Greater NJ United Methodist Conference {2016}

© 2016 Shari DeAngelo

July 2016

July 1, 2016 | | Bishop's Relay Column

At last, bone of my bones and flesh of my flesh –Genesis 2:23

This past June, Beverly and I celebrated our 38th wedding anniversary. We met in high school and dated for five years before getting married after college. We have known each other for 43 years. A friend of mine said Beverly is a saint.

When you ask people about marriages that have endured time and what the secret ingredient is, you can get a long list of things. One thing that comes up quite often is commitment. I agree, commitment is important, but a marriage built only on commitment is pretty dull.

Therapist Esther Perel says that long-term marriages cultivate desire and responsibility. Desire is all about transcending time and space. Healthy relationships enter into space where intimacy, pleasure, hope and love all flourish. It is not a moment, but a way of being together.

There is nothing more appealing than to be in a relationship where you feel wanted, that your partner desires you, even after 38 years. Also, there is nothing more appealing than when a spouse makes themselves desirable. Psychologist Tara Brach said, “Longing, felt fully, carries us to belonging”.

Desire isn’t turned on and off but is cultivated over time. Desire isn’t flowers and dinner on your anniversary or chocolates for Valentine’s Day.  Desire is cultivated in long walks, playful kidding, warm smiles, enjoying one another’s interests and attentive listening to hopes and disappointments. Love grows when desire is kindled and rekindled over and over again.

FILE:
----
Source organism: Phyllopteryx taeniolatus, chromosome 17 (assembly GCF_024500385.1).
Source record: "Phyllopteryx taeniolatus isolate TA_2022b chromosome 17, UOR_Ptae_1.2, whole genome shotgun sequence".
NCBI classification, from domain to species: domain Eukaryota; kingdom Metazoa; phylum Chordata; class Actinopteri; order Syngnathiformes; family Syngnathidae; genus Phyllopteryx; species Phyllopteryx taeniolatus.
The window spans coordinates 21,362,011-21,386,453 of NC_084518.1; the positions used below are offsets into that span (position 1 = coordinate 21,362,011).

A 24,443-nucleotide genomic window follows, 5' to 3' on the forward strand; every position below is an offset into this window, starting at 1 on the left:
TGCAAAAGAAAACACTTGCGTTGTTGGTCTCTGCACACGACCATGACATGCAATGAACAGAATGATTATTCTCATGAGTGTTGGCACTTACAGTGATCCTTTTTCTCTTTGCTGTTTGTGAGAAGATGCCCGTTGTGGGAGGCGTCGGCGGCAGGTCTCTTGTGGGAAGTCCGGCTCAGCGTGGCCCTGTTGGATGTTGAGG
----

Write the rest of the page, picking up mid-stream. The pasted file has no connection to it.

Responsibility is attentiveness to the things we expect from a relationship – security, commitment and shared responsibilities. Some love looks for all desire and little responsibility.

If a marriage is all about responsibility, it is pretty dull. If it is all about desire, it is pretty shallow. Lasting and enjoyable marriages find a blessed balance between the two.

Healthy marriages manage self well. First desire is all about selfishness — what I desire and what I want. Nobody wants to be in a relationship in which they are not desired. No one wants to be in a relationship in which their partner does not make him or herself desirable. Selfishness is healthy in a marriage. But it must be counterbalanced with selfless responsibility in which each person works to create a secure, safe, prosperous environment where the relationship grows and thrives. It is a delicate balance and during different periods of a marriage one or the other is needed more. That’s the art of marriage that leads to joy and blessing.

Jesus talked about this balance as grace and sacrifice and even demonstrated it in his own life.

Genesis put the relationship this way when Adam described Eve as, bone of my bones and flesh of my flesh. This oneness captures the sense that God invites us into a deep relationship with one another. This intimacy cultivates our desires so that we become one flesh and matures our responsibility so that our bones are knitted together framing and undergirding our relationship.

I once heard a person who had been married for a long time say, “I have only experienced three bad years in my marriage. Thank God they were not all in the same three years.” Beverly and I have a marriage like that.

I thank God for my marriage. I believe Beverly and I are a gift from God for one another. It’s not perfect but we spend enough time being attentive to responsibility and desire.


Keep the faith!


John Schol, Bishop

The United Methodist Church

Greater New Jersey


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